Previous surveys have found employers overwhelmingly supportive of apprenticeships in terms of their impact on staff loyalty, skills development and employee satisfaction.
An ad hoc survey (104Kb PDF) in February 2013 by ICM Research, funded by the government on behalf of NAS, supported the previous findings. ICM questioned 500 employers in England and found that they consistently favoured apprenticeships qualifications over equivalent academic qualifications.
Those with a higher, degree level, apprenticeship were rated as most desirable, scoring 7.98 out of 10 in the survey’s scoring system, while those with university degrees were rated as 7.58. This means that job seekers with a higher apprenticeship were 5% more employable than those with a traditional degree.
The gap was even greater at A-level. Candidates with A-levels received a score of 6.28 compared with 7.24 for people with an advanced apprenticeship. This means that those with an advanced apprenticeship were almost 15% more employable than those with traditional A-levels.
The findings are a boost to the government’s efforts to increase the numbers of higher apprenticeships. Skills Minister Matthew Hancock said:
We want apprenticeships or university to become the new norm for young people leaving school, and higher apprenticeships are an excellent way to enter high profile careers while also achieving a degree-level qualification.
Benefits for employers and workers
The Chief Executive of the Sector Skills Council for Science, Engineering and Manufacturing Technologies, Semta, Sarah Sillars, was quick to identify the advantages of an apprenticeship. She said that in addition to the well-recognised benefits for employers of appointing apprentices, young workers in particular benefited from gaining qualifications without having to take on large debts to pay for their university education.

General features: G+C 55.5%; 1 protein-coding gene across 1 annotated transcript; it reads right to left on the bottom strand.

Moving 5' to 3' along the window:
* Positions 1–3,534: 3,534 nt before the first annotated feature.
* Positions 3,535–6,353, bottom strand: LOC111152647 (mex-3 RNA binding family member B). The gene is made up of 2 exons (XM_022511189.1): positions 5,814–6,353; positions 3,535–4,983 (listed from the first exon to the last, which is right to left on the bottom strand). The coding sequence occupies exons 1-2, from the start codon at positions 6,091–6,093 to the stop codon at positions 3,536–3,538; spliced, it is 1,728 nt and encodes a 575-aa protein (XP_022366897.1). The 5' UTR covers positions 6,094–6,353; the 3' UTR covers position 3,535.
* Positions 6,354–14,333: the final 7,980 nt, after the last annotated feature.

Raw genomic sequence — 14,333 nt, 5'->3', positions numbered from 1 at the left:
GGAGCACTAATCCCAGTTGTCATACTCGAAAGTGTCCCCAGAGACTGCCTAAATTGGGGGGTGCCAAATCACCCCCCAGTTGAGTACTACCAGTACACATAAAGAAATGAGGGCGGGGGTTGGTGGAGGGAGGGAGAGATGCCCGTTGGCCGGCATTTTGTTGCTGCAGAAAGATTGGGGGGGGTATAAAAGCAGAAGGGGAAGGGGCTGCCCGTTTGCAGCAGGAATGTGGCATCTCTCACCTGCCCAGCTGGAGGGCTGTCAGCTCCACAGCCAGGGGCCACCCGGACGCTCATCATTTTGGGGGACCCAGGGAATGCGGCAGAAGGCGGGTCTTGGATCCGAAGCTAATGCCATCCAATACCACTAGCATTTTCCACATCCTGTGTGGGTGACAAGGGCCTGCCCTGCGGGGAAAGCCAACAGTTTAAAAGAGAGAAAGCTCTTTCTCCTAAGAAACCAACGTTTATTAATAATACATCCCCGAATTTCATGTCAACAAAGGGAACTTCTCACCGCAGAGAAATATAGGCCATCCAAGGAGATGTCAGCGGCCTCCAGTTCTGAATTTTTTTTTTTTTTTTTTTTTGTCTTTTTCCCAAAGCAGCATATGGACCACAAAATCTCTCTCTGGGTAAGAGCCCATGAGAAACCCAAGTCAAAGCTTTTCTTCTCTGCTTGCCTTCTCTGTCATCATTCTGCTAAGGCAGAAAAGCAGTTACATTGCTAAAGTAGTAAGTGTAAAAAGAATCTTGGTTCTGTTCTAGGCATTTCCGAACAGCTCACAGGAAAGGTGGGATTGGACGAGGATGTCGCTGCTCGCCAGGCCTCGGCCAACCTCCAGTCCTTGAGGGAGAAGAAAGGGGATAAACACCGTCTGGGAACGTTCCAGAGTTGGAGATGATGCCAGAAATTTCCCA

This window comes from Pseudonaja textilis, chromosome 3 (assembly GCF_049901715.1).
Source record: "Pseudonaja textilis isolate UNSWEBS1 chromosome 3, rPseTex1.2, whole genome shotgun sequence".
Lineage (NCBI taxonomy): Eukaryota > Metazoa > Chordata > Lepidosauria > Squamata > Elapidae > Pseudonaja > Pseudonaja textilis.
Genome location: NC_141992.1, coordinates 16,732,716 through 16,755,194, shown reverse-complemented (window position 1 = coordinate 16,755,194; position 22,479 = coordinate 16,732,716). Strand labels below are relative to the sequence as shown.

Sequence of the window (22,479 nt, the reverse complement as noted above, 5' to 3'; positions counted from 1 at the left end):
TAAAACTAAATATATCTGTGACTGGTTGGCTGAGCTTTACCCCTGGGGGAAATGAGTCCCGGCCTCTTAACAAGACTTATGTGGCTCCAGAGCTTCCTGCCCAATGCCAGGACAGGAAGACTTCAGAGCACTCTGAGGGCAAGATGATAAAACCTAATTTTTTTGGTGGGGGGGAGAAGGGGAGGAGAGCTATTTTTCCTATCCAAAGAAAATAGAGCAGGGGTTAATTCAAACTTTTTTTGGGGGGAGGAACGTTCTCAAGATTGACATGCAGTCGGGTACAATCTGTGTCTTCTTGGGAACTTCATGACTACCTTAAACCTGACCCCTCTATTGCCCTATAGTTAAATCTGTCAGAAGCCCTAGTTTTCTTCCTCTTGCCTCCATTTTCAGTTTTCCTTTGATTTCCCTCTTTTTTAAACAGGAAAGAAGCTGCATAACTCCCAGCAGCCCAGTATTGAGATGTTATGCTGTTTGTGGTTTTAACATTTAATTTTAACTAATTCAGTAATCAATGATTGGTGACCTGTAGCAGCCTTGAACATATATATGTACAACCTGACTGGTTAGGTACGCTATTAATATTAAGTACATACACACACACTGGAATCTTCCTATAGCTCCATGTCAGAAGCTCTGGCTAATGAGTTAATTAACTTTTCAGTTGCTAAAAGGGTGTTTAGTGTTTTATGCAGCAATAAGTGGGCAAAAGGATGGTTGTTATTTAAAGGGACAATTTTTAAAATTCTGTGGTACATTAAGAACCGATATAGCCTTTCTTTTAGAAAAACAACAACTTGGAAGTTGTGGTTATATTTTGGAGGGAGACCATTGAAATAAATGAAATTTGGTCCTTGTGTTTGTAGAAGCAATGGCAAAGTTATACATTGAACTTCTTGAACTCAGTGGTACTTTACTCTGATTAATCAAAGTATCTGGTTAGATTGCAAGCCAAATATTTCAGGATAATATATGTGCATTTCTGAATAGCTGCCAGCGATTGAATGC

Recent reports have identified a potential increase of GBP 150,000 (€175,365 as at 29 May 2013) in lifetime earnings for those with a higher apprenticeship. This is a similar wage premium to that of the average university degree. Research shows that, in addition to the wage premium, workers with a higher apprenticeship are less likely to be unemployed than recent graduates. They also have much lower levels of unemployment than those with lower levels of qualification.
The new research shows employers perceive job seekers who have higher apprenticeships as more employable than those with traditional degrees. This adds to data showing generally positive attitudes of employers within the UK to apprenticeships. The rapid growth of higher apprenticeships in England in part reflects the interest of employers in such qualifications. This must be coupled with increasing evidence of a wage premium equivalent to a traditional degree and lower levels of unemployment amongst higher apprenticeship graduates.
It is clear that, in the UK context, apprenticeships offer workers qualifications that are highly valued by employers, enhance their employability, and improve their position in the labour market more than equivalent academic qualifications.
CEBR (Centre for Economics and Business Research) (2013), University education: is it the best route into employment? (213Kb PDF), Association of Accounting Technicians, London.
Sophie Gamwell, Industrial Relations Research Unit, University of Warwick